L & M nurses and techs back on the job as negotiations continue

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NEW LONDON, Conn. - Cheered on by a crowd of 200 co-workers and labor and community supporters, the first group of nurses and techs returned to work on Dec. 20 after being illegally locked out by Lawrence & Memorial (L&M) Hospital for 19 days, as contract negotiations continue.

The caregivers' return to work temporarily halts a standoff over the future of health service delivery for the region. Lawrence & Memorial Corporation (LMC) representatives unilaterally ordered an end to the unlawful lockout after talks with the unions representing the hospital's caregivers failed to produce a mutual agreement.

"No one can dispute that ending this illegal lockout is a win for our community," said L&M Hospital registered nurse (RN) Lisa D'Abrosca. "We're back to the bedside caring for our patients, and that was always our 'number one' priority. And we've moved the administration to protect vital health services for now. But we're still committed to resolve our community's long-term crisis of care," said D'Abrosca, who serves as president of AFT Local 5049 and represents the hospital's approximately 540 RNs.

The workers are deamnding that the corporation stop shifting patient care services away from the community hospital while the matter remains a subject of collective bargaining negotiations. Union leaders and LMC representatives exchanged numerous proposals to address the issue during efforts that began in September to achieve successor agreements for contracts that expired November 16. The National Labor Relations Board (NLRB) has also taken up the dispute and sworn testimony is scheduled to be heard next month in an ongoing trial over the matter.

"We've never given up on preserving access to quality patient care," said L&M Hospital sleep lab technician Stephanie Johnson. "We always said that coming together with management -- especially when we're talking about our patients -- was possible and preferable. Now that we're back to work, we hope the administration gets back on track and is willing to work with us," said Johnson, president of AFT Local 5051, representing approximately 250 licensed practical nurses (LPNs), healthcare technicians and technologists at the hospital.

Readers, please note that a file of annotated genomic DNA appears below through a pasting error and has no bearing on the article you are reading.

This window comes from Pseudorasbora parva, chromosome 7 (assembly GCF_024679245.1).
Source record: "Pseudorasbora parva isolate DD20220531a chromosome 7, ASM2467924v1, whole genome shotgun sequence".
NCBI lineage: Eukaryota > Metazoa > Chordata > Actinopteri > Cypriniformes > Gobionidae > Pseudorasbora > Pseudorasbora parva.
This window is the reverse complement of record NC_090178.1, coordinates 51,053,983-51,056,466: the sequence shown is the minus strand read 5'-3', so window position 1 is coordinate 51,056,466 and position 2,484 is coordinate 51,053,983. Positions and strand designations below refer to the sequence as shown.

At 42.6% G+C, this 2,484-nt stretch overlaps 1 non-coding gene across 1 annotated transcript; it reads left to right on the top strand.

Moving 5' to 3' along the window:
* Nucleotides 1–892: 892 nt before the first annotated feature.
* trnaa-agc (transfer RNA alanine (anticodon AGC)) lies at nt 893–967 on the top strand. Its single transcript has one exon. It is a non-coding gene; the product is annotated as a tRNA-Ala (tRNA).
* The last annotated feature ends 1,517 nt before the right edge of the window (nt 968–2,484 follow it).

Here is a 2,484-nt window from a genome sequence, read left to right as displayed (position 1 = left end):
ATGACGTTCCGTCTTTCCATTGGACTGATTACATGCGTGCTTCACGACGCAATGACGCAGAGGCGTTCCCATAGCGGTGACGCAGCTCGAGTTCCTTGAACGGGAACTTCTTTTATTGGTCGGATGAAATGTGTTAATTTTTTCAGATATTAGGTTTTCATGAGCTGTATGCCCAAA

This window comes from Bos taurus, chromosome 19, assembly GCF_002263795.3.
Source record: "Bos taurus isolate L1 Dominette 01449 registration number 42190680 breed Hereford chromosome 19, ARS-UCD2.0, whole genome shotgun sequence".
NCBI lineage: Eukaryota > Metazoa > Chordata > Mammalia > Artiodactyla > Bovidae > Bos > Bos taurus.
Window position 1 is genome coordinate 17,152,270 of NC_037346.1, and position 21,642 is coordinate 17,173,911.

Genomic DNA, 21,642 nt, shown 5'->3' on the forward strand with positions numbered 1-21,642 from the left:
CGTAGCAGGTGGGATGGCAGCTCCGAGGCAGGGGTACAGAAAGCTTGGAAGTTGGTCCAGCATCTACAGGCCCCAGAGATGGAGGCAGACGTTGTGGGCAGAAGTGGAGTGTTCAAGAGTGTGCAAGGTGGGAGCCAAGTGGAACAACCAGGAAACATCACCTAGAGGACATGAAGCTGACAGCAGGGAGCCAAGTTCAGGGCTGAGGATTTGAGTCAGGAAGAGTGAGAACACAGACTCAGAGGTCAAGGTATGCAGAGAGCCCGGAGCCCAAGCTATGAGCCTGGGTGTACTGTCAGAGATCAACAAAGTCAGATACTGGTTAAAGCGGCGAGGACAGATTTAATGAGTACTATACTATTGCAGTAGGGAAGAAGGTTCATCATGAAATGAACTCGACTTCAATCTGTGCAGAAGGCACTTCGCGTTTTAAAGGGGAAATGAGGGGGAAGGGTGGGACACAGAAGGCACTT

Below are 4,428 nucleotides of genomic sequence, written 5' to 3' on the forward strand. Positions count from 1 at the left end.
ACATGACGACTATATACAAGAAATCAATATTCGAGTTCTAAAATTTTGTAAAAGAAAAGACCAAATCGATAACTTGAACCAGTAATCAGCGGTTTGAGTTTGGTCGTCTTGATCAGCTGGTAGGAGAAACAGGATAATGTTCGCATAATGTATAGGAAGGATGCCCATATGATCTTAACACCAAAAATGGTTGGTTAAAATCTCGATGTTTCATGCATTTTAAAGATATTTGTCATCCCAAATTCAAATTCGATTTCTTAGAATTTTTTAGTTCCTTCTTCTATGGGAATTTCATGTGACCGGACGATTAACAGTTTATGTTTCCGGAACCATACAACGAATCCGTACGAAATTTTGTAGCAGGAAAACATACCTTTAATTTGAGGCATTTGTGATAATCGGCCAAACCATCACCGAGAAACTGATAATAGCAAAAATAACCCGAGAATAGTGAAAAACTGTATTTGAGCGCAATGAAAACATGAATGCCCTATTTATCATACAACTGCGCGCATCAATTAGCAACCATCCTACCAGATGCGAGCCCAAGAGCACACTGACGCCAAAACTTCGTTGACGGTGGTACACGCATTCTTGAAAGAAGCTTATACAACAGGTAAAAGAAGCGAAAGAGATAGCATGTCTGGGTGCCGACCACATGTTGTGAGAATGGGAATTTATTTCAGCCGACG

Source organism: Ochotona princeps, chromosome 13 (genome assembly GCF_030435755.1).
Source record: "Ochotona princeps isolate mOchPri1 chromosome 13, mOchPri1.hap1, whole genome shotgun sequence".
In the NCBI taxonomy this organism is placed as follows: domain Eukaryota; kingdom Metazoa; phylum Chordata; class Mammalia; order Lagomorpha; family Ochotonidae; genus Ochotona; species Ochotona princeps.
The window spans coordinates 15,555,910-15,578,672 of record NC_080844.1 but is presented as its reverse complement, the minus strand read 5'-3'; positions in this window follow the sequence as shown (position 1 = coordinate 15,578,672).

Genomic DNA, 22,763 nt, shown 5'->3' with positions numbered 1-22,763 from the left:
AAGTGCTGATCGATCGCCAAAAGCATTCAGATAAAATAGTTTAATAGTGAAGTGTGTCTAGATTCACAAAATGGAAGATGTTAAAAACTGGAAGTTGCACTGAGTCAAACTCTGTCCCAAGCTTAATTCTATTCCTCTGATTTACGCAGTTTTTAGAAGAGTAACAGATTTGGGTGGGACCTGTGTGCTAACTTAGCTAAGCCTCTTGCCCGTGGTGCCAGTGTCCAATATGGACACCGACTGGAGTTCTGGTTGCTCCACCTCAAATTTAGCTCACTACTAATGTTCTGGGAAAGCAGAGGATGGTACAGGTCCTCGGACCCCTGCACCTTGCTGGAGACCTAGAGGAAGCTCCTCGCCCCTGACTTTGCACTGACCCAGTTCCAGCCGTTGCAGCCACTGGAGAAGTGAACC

Efforts to resolve the issue in contract negotiations last month stalled and led to a vote by the members of both unions authorizing a strike to protest the unfair practice. The nurses and techs remain committed to assuring community access to quality care by skilled professionals.

"Hospital leadership has shown that they were actually listening to the community," said Melodie Peters, an LPN who worked at L&M Hospital for 15 years and serves as president of AFT Connecticut. "Pulling the plug on an illegal lockout demonstrates that the message the people of this region were delivering was received, loud and clear," said Peters, also a former state senator.

Widespread encouragement and solidarity from patients, their families, civic leaders, and elected officials has bouyed the nurses and techs before and during the illegal lockout. Over $65,000.00 in donations have been made to a "hardship fund" that AFT Connecticut and its national union last week set up to provide relief for the caregivers. Nearly 1,000 gifts were donated for a holiday gift delivery the federation and the United Labor Agency on Tuesday coordinated for caregivers' children. A new ad in the "I Am L+M" public awareness effort was today placed in The Day thanking the community for their ongoing support throughout this crisis.

Among those who came to show solidarity as the workers returned to their jobs were 50 Yale University workers, members of Locals 34 and 35 Unite-Here.

Photo: Yale Univeristy workers were among nearly 200 who rallied in support as L & M caregivers went back on the job, ending their lockout on December 20. Matt O'Connor.

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